Modular housing provides affordable homes to help address the housing shortage

Although there are many benefits to a growing city, the downside of such growth is often lack of housing. The Grand Rapids community is currently experiencing a housing shortage, much like most of the United States. As the city looks for solutions, local builders like InnovaLab are making great strides with their affordable, streamlined modular home builds. 

InnovaLab Development, a Rockford company, believes that strategically introducing modular development can change the game for the current housing market. The construction of these single-family and multi-family residential units are more affordable, quicker to build, energy efficient and more neighborhood friendly, says David Allen, president of InnovaLab Development. 
Courtesy of David Allen
Allen has 30 years of experience in community development and affordable housing in Grand Rapids. Prior to launching his company in 2020, he was the director of the Kent County Land Bank Authority, where he was introduced to modular building.

Photo by Tyler Herbstreith
“My passion has and always will be creating attainably priced housing,” Allen says. “I had a lot of connections with other nonprofits around the state and other land banks in other municipalities, so I got together with my business partner to launch InnovaLab to continue on with that work.”

In the summer of 2022, the Grand Rapids Area Chamber of Commerce retained Bowen National Research to conduct the Housing Needs Assessment for Grand Rapids/Kent County study. The study looked at past, present and future projected demographics, employment trends, economic drivers, current housing components and characteristics and housing gap estimates.

Courtesy of David Allen
Courtesy of David Allen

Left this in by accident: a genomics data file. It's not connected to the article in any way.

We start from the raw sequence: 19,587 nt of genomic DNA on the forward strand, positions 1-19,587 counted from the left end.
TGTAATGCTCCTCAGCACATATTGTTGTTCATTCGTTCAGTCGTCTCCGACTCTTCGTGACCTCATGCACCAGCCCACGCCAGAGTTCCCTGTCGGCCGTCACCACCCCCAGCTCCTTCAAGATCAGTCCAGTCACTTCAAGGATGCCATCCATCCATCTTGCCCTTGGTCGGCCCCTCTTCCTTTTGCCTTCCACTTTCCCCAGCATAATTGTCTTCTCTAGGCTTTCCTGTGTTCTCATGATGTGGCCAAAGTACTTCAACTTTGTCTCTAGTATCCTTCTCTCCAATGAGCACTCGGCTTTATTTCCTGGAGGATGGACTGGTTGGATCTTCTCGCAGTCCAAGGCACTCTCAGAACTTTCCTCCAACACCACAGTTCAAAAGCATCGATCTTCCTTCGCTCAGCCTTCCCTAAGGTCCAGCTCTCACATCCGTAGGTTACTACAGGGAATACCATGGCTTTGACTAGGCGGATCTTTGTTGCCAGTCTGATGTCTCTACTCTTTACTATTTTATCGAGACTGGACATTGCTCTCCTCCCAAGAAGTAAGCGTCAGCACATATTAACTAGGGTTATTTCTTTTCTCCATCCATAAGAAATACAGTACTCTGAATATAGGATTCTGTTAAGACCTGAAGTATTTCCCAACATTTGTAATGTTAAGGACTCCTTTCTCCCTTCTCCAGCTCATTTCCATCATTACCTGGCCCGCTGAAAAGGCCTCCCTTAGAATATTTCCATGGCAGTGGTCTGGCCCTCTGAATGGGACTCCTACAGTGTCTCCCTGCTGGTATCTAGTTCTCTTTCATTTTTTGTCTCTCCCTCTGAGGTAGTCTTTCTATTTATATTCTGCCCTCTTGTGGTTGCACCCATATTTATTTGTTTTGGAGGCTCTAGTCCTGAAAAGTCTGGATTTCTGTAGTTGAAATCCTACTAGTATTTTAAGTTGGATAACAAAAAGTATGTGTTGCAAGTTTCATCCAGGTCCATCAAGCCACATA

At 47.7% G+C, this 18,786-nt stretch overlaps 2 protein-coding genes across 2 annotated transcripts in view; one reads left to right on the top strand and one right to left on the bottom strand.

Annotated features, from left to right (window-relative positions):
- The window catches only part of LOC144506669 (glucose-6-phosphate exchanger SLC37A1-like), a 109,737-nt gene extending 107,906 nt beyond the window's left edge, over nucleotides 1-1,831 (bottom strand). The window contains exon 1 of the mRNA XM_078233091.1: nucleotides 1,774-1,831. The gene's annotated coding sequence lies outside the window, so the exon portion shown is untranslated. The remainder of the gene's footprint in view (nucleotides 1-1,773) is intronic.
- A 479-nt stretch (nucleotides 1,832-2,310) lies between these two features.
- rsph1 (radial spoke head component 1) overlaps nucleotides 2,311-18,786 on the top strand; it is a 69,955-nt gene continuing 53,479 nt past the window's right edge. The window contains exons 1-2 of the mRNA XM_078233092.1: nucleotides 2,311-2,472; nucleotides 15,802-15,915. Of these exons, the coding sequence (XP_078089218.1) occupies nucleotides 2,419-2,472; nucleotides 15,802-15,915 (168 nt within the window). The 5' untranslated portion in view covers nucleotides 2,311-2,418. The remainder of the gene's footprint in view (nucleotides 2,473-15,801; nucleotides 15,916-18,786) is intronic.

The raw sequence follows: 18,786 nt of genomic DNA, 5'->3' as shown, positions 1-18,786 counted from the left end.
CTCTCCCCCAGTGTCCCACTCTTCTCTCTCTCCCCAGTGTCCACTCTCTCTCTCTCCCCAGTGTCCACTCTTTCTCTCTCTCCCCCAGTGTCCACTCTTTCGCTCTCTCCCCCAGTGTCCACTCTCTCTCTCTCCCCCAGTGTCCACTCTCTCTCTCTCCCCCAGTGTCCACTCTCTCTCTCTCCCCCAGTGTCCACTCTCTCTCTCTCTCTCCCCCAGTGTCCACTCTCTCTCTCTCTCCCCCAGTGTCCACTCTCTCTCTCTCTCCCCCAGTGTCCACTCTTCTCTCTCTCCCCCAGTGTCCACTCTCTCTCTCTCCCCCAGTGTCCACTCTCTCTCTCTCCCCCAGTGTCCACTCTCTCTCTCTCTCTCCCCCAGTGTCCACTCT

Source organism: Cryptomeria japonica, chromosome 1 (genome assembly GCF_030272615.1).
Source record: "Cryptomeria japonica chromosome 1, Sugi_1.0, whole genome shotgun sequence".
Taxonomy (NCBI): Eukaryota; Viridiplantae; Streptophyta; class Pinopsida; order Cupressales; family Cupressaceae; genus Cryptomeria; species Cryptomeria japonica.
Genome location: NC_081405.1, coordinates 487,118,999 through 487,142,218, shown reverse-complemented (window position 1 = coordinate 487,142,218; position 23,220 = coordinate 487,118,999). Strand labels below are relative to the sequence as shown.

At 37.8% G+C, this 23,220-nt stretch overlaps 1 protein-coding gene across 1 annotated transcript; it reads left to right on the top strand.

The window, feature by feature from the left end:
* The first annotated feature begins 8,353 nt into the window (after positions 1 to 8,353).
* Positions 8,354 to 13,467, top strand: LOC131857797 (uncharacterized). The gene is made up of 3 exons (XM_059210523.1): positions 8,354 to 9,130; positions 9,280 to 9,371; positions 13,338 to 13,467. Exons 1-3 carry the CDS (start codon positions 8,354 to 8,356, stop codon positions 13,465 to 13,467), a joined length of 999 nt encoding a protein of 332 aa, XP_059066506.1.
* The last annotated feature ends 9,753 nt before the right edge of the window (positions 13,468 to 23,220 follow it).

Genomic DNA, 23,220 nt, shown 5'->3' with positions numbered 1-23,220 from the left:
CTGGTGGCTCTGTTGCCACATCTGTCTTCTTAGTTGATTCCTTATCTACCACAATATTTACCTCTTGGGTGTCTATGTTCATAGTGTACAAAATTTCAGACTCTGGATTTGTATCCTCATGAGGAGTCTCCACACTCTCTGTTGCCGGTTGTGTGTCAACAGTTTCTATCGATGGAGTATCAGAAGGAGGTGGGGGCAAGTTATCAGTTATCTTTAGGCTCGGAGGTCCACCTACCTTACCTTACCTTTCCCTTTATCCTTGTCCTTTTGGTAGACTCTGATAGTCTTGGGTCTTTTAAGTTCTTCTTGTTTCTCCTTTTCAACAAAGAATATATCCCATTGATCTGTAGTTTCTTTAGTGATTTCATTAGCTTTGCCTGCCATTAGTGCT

Kristin Turkelson, planning director at the city of Grand Rapids, says the study laid out the numbers relating to the housing shortage.

“We were able to determine that the housing shortage in the cIty of Grand Rapids is 14,106 units. That’s the number of units needed by 2027,” she says. “We know that we need housing – all types of housing at all types of price points.”

Photo by Tyler Herbstreith

Photo by Tyler Herbstreith
Turkelson says the modular home builds provide a nice solution and a benefit to the city. The expedited building process can help the city move the needle toward their goal.

“We’ve been tracking the data within the development center at the city, and we’ve unfortunately only been averaging 538 new units [a year] since 2015,” she says. “But when we look at that 14,000 number, that would necessitate an average number of 2,800 new units per year, so we are grossly deficient in the number of units being produced each year compared to what the need is.”

Turkelson says the city of Grand Rapids is also looking at short-term housing policy changes and updating their community master plan, which includes a large focus on housing.

“The city is heavily interested in working hard towards increasing our housing supply, with affordability in mind,” she says.

The housing shortage is causing issues, including affordability, but InnovaLab can help. Allen says the standard modular homes cost about $185/square foot to build. A 1,000-square foot home would cost $185,000 to build, not including the cost of land.

“We need houses, and we need them to be reasonably priced, and we need them fast,” he says. “That is what our focus is on at InnovaLab, delivering both HUD and modular homes to the market.”

Photo by Tyler Herbstreith

Although some people think of HUD (Housing and Urban Development) or modular housing as trailers, Allen says this is not the case. In fact, their innovative, updated build designs are increasingly harder to pick out of a lineup of their traditionally-built counterparts. 

“The materials are the same as any standard built house, other than the steel foundation,” Allen says. “From an environmental standpoint, they’re extremely energy-efficient, energy star-rated, and if a customer desires, they can be fitted to receive heat pumps or solar panels.”